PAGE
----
Christentums und des Kalholizismus. (6) Möhler rarely cited and paid debt to his
mentor, and this has led scholars like Karl Eschweiler to overlook Drey's influence on
Möhler. This omission comes across most clearly in Sur l'Esprit, to which so much of
Möhler's 1825 Unity in the Church owes a debt. Geiselmann, along with Pierre Chaillet,
began Drey's rehabilitation, which has been extended through the efforts of many
American scholars, and has culminated in Seckler's publication of four volumes of
Drey.
Drey became occupied with the question of how Christianity relates to its history and
origin, what Drey calls Urchristentum, and what Poisso.n renders "christianisme
original." The ecclesial apologetics that dominated early modern theology focused on
the notes of the church, and especially the note of apostolicity. The task of the apologist
was to demonstrate how the preferred confession best corresponded to the apostolic
church. Drey wants to undercut this mode of apologetics by re-thinking the relationship
to the past. If Christianity is not just a text, or an idea, then the relationship to the past
cannot be merely noetic. At the end of the first section of Sur l'Esprit, Drey outlines two
false paths : "la première est celle de la pure contemplation philosophique, qui considère
tout ce qui est positif et historique comme allégorie et symbole des idées; l'autre est
celle de la critique savante et de l'entendement raisonneur" (p. 173). Drey does not see
the essence of Catholicism in a catechism, in hierarchical structures, or in a Denzinger
collection. He sees the essence and spirit as bound up with the way it relates to the past,
which is not a dead letter, but a living reality. Christianity's origins consists, most
primarily, in a living person. He explains, "entre ces deux extrêmes donc, le
catholicisme tient invariablement l'essence et la forme du christianisme dans une figure
unique, laquelle est son histoire même, un tout vivant et ininterrompu déployé à travers
la totalité de l'ère chrétienne" (175). This means it does not measure its authenticity
based an a correspondence to a previous century, since the living reality of which it is a
part may grow and develop.
The editorial work of Poisson shares much in common with Seckler, to whom she
dedicates the book (p. 7). Her "Clarifications préalables" (28-56) contains similar fine-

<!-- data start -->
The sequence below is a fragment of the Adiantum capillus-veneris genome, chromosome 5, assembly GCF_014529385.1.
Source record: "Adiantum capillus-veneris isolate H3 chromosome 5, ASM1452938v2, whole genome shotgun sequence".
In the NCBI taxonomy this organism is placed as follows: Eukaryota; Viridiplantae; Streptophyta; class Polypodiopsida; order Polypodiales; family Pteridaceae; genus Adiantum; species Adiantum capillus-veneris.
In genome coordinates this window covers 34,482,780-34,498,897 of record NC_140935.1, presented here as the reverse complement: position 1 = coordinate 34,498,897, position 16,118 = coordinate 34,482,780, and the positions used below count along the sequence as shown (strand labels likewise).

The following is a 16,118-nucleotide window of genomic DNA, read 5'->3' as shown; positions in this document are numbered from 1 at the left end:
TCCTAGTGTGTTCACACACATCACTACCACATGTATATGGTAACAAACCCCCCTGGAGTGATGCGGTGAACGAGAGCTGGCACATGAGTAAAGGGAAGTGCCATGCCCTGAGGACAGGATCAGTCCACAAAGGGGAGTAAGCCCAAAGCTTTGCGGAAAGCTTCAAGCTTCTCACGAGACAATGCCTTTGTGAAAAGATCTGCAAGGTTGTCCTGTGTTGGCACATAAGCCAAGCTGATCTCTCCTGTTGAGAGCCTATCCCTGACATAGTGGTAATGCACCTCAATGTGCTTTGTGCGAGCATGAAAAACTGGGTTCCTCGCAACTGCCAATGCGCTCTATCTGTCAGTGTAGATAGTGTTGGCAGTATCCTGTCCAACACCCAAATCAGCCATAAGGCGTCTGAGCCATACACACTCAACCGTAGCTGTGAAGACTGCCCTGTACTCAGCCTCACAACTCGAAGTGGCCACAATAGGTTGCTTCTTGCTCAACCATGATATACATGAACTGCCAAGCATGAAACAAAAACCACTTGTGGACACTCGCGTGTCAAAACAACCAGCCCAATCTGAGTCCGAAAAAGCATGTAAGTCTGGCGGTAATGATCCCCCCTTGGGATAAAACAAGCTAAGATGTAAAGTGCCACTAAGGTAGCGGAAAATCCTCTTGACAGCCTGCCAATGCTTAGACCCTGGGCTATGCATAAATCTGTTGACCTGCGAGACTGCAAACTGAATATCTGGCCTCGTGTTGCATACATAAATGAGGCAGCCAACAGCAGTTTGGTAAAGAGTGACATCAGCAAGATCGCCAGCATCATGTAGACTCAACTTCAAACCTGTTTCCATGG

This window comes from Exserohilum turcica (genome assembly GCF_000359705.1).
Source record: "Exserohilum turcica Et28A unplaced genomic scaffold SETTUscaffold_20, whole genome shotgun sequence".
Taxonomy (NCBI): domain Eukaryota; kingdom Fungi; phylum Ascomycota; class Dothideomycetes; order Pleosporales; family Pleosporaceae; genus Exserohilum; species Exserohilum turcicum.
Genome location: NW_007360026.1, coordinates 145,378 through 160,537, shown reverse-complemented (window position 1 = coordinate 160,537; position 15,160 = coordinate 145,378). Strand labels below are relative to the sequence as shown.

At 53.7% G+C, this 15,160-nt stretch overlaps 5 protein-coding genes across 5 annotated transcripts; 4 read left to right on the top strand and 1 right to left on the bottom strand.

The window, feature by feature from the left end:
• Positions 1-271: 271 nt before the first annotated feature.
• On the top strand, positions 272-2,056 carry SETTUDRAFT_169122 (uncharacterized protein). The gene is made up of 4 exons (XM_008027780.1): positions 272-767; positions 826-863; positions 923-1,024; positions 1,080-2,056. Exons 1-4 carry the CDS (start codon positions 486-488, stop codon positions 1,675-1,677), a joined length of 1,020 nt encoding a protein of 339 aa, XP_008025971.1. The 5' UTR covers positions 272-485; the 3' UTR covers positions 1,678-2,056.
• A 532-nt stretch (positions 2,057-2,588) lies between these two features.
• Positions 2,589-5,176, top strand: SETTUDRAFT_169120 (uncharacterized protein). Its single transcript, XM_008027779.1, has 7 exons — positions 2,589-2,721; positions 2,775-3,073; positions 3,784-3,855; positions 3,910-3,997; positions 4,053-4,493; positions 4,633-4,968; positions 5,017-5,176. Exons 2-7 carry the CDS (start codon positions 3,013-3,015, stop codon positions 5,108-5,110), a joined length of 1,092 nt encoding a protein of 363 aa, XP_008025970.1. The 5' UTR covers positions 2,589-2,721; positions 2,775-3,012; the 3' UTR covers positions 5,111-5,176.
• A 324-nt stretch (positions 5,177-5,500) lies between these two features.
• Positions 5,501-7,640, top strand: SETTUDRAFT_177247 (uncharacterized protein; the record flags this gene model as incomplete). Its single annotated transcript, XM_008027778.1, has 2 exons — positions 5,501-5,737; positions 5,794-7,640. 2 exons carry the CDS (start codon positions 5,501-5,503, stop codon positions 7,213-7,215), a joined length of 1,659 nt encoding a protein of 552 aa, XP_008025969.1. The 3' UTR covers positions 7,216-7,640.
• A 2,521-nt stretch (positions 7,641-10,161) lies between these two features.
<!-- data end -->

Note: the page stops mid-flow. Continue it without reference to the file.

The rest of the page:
grained analysis common to Seckler, and here Poisson proves herself to be an able and
tenacious defender of Drey. At certain points, however, her zeal seems to get the best of
her. She describes her effort in rendering Drey into French as "le plus fidèlement
passible, d'entrer, autant que faire se peut, dans la pensée de leurs auteurs." Others will
have to weigh in on whether she succeeds, but her remarks about the translation by
Michael Himes, betray some of that zeal. She writes, "La traduction anglaise, par
Michael J. Himes, de la Kurze Einleitung [...] constitue un exemple presque caricatural
de la trahison de la pensée d'un auteur" (p. 15). Translation is an art, and this reviewer
knows the work of Himes weIl. Although imperfect, it faithfully renders Drey into.
English.
Minor objections aside, this translation and introduction is a major accomplishment.
As one of the greatest theologians of his generation, Max Seckler deserves more
recognition, and will get it, along with Drey, due to the decision to make their work
available at a modest price.


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EN SOUSCRIPTION
LES IMAGES DE DÉVOTION EN EUROPE XVIe XXIe SIÈCLE Une précieuse histoire


EN PRÉPARATION
MAÎTRE ECKHART ET LES "BÉGUINES"

LA RÉVOLUTION DE L’ÉCRIT. EFFETS ESTHÉTIQUES ET CULTURELS

Le baptême, sacrement de la foi

FOLIES ET RIEN QUE FOLIES

Fascicule I
dans la même collection
Fascicule II Fascicule III Fascicule IVa Fascicule IVb

PENSÉE SYMPHONIQUE

LE POUVOIR AU FÉMININ

CHARLES DE BOVELLES, PHILOSOPHE ET PÉDAGOGUE

JEAN BAUDOIN (CA. 1584-1650) Le moraliste et l’expression emblématique

Écrits sur la religion


L'Education Musicale


SYNTHÈSE DOGMATIQUE